When Robin Williams' death was announced Monday afternoon, the crush of letters that usually arrives after major news breaks took several hours to materialize. Perhaps the shock of losing such a seminal and beloved figure in entertainment so great that our readers' initial reaction was disbelief.
But once the reality set in -- and once it became clear Williams is believed to have killed himself -- dozens of letters arrived eulogizing the 63-year-old actor and comedian. Admittedly, I had initially anticipated reading several angry missives from readers upset that someone so highly regarded would suddenly bring his own life to an end, as when similarly succesful figures in the past were said to have been cut down by any combination of drug use and/or suicide. And as we're all reading now, Williams struggled with depression and substance abuse.
But those letters weren't sent to us this time -- at least so far. Readers have shared their grief over Williams' death without passing any judgment on his actions or his life. Those who have remarked on the apparent circumstances of Williams' death have done so with compassion and understanding. Most of the letters recall how Williams' lengthy career touched their own lives.
Here are the readers' letters. Some may appear this week in the print paper and elsewhere on latimes.com/opinion.
Author Susan Blauner of Springfield, Mass., discusses the pain of living with suicidal thoughts:
I've read many articles about Williams' death since Monday, and reporter Lee Romney's is the most intelligent and humanistic. She gave poignant attention to depression as an illness and did not cast him as a tortured soul as other people have chosen to do.
I lived with suicidal thoughts for 18 years, survived attempts, and ultimately wrote a book about suicide prevention that helps people throughout the world save their lives.
I just wish Williams had waited long enough for the intensity of the suicidal thoughts to pass, as they always do. But I get it, the why. It's what is called metapain, the pain of feeling pain. As I wrote in my book, the brain has a mind of its own, particularly when it's trying to kill you.
What a tragic loss for everyone, especially Williams.
Robert S. Henry of San Gabriel lauds Williams' comic genius:
Williams was an entertainment genius that can only be fairly compared with the genius of Vincent van Gogh. He would start an interview with Johnny Carson or Jay Leno, and after a few seconds he would go off script extemporaneously. After going on nonstop for 10 minutes, he would have you rolling on the floor with laughter.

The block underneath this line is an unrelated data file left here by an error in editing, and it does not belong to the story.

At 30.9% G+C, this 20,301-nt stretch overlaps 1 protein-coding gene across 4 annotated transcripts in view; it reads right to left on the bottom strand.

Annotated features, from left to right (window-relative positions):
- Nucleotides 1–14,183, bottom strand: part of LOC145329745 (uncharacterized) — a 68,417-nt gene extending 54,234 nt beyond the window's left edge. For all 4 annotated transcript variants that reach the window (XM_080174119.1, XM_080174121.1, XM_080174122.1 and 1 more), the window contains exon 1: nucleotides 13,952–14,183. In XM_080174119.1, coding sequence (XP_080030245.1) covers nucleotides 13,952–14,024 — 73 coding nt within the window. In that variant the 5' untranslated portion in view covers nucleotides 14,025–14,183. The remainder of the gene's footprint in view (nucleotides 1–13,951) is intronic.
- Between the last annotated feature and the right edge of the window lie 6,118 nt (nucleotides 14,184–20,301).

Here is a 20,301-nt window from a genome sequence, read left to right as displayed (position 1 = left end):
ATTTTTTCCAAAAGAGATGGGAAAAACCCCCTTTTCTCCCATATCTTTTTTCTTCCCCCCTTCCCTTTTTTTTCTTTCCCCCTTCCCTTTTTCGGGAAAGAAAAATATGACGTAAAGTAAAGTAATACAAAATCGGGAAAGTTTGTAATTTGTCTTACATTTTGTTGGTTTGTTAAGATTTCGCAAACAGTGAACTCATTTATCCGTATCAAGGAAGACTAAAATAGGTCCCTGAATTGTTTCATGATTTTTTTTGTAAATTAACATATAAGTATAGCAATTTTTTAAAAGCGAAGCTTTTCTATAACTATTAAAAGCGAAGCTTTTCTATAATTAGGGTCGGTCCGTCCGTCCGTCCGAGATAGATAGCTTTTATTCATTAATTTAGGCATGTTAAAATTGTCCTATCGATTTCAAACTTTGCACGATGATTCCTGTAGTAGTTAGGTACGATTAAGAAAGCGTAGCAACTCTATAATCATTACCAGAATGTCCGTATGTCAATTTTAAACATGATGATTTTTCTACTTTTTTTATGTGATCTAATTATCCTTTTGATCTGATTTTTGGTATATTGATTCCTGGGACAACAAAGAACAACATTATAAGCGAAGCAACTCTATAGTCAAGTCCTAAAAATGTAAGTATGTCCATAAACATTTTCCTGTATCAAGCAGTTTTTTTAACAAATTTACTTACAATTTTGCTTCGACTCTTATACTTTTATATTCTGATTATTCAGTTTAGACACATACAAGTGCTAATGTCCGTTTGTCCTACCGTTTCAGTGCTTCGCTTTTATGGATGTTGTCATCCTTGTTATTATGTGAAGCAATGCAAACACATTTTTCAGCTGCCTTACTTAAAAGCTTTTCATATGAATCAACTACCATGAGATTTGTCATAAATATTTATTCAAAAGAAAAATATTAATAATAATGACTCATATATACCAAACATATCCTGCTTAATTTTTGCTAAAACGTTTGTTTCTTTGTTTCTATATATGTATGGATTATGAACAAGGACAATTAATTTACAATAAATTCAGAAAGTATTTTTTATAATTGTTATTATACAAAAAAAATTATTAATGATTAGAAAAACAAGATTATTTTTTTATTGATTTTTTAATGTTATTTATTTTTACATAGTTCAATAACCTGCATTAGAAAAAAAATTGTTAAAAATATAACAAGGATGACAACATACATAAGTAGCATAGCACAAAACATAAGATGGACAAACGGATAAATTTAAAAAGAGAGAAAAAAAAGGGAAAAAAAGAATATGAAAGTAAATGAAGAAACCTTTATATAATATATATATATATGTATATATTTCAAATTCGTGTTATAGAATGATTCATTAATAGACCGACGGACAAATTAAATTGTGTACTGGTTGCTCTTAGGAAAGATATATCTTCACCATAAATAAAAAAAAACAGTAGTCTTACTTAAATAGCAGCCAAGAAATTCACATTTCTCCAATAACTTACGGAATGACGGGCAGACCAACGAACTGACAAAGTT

But as Don McLean said of Van Gogh: "When no hope was left inside ... on that starry, starry night ... you took your life as lovers often do. But I could have told you ... this world was never meant for one as beautiful as you."
Santa Monica resident Jerry Rubin remarks on Williams' social conscience:
I remember my very first No Nukes event in June 1979 at the Hollywood Bowl, when Williams was one of the highlighted guest performers at the Alliance for Survival's "Survival Sunday" sold-out concert.
He was a great talent but also a great humanitarian and activist celebrity.
What a sad loss.
Lake Elsinore resident James E. Abbott channels "Dead Poets Society":
I often showed "Dead Poets Society" to my students in business courses that I taught at the university level.
I thought it was important for them to get in touch with their inner self more than obsessing over profit and loss statements or manipulating assets in the corporate world. Our humanity is our greatest asset.
I sound my barbaric YAWP!
Gary A. Robb of Los Angeles says Williams stood out among the greats:
When I heard of Williams' death, my first thought was, "So many comedians today, but only one Robin Williams." I felt the same way about Jonathan Winters and Ernie Kovacs.
Who is left to don the mantle?
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